Horrors of the Holocaust Witnesses: Twenty survivors of the Nazi era described their memories to 500 young people and cameras from Steven Spielberg's foundation.


They were a group of 20, speaking for the millions who could no longer do it for themselves. Their audience was 500 high school students -- and perhaps posterity.

In an event videotaped for possible inclusion in a documentary, the 20 people -- survivors of the Holocaust -- gave personal accounts to the Baltimore County students of growing up in the shadows of Nazi Germany before and during World War II and enduring its horrors.

"We did things no children should have to do. We grew up very quickly," said Rubin Sztajer, 69, who was raised in Klobuck, Poland.

The program at the Peggy & Yale Gordon Center for Performing Arts in Owings Mills was organized by Comcast Cable in cooperation with the Baltimore Jewish Council, Turner Original Productions and the county school system.

Participants watched "Survivors of the Holocaust," a film of interviews produced by Steven Spielberg's Survivors of the Shoah Visual History Foundation.

Then the students divided into clusters, each with a survivor, for discussions that were videotaped for possible use by the nonprofit foundation established by Mr. Spielberg -- director of the Oscar-winning film "Schindler's List" -- to record the memories.

Mr. Sztajer tearfully and quietly told about stealing food for his family before being sent to a concentration camp in Germany at age 16.

re-member being on the train going there, and I was so hungry and there was a man near me who was dying and had bread," said Mr. Sztajer, who lives in Pikesville. "I could not take that bread from him while he was alive, but then he died and I took the bread."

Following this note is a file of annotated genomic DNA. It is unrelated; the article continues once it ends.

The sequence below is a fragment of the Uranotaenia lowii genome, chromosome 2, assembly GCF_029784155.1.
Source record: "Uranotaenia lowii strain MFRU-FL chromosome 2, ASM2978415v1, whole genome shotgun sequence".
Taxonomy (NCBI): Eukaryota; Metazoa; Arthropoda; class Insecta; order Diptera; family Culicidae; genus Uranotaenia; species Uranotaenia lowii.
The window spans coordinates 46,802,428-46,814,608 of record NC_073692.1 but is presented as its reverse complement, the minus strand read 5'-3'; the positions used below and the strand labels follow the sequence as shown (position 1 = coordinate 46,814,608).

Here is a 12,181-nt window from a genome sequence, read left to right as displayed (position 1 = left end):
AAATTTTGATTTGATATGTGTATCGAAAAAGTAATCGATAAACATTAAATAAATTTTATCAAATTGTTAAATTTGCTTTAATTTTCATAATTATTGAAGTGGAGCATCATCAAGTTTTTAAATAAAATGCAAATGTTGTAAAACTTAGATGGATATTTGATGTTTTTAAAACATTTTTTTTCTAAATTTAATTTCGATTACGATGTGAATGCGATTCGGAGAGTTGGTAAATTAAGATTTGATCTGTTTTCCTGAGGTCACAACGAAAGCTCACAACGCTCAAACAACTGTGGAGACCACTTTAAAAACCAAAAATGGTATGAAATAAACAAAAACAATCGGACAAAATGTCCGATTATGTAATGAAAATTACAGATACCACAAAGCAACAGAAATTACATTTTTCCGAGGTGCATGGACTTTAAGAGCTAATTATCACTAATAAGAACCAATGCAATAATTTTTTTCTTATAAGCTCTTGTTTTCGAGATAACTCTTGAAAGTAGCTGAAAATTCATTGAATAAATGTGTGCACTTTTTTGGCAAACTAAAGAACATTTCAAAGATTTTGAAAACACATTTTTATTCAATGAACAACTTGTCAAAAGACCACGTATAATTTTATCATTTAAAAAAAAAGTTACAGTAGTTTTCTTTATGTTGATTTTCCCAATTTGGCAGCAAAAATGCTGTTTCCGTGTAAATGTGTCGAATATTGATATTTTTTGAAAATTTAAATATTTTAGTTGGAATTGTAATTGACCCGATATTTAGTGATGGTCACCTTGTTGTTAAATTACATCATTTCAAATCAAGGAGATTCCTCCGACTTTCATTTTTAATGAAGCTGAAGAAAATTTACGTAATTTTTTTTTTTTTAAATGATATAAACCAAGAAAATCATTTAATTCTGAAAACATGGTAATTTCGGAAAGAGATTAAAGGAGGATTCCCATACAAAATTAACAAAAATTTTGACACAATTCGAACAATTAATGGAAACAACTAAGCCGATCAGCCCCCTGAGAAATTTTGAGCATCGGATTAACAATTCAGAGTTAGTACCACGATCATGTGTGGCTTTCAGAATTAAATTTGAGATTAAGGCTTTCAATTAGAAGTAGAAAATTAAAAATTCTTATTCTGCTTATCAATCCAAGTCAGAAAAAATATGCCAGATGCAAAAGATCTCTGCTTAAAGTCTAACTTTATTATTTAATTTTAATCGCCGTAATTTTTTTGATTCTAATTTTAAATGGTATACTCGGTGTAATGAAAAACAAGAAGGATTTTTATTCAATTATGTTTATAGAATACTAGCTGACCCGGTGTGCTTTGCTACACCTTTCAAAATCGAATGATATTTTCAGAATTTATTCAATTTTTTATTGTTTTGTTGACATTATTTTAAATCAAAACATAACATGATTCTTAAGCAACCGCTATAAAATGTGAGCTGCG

Lily Weisz of Reisterstown vividly remembers being 17 and slaving away in work camps before being sent to Auschwitz -- three days before the death camp was liberated. Of almost 100 members of her family, four survived.

"A big question for me all of my life was why me, and now I've found the answer," said Mrs. Weisz, who is from Transylvania, in what is now Romania. "It is to tell you young folks that yes, it was true, it did happen."

Michelle Trombetta, a 17-year-old junior at Parkville High School, said she could not imagine living through such experiences.

"I could not have made it like they did," Michelle said. "They have such strong characters."

The students -- a mix of races and religions -- questioned the survivors about how they dealt with their memories and what could be done to ensure that another Holocaust never occurs.

Sean Lafanishen, 16, made sure he shook Mr. Sztajer's hand before he left and thanked him for his story. "You don't know how much longer they are going to be here," the junior from Patapsco High School said.

"Eventually there won't be any Holocaust survivors left."

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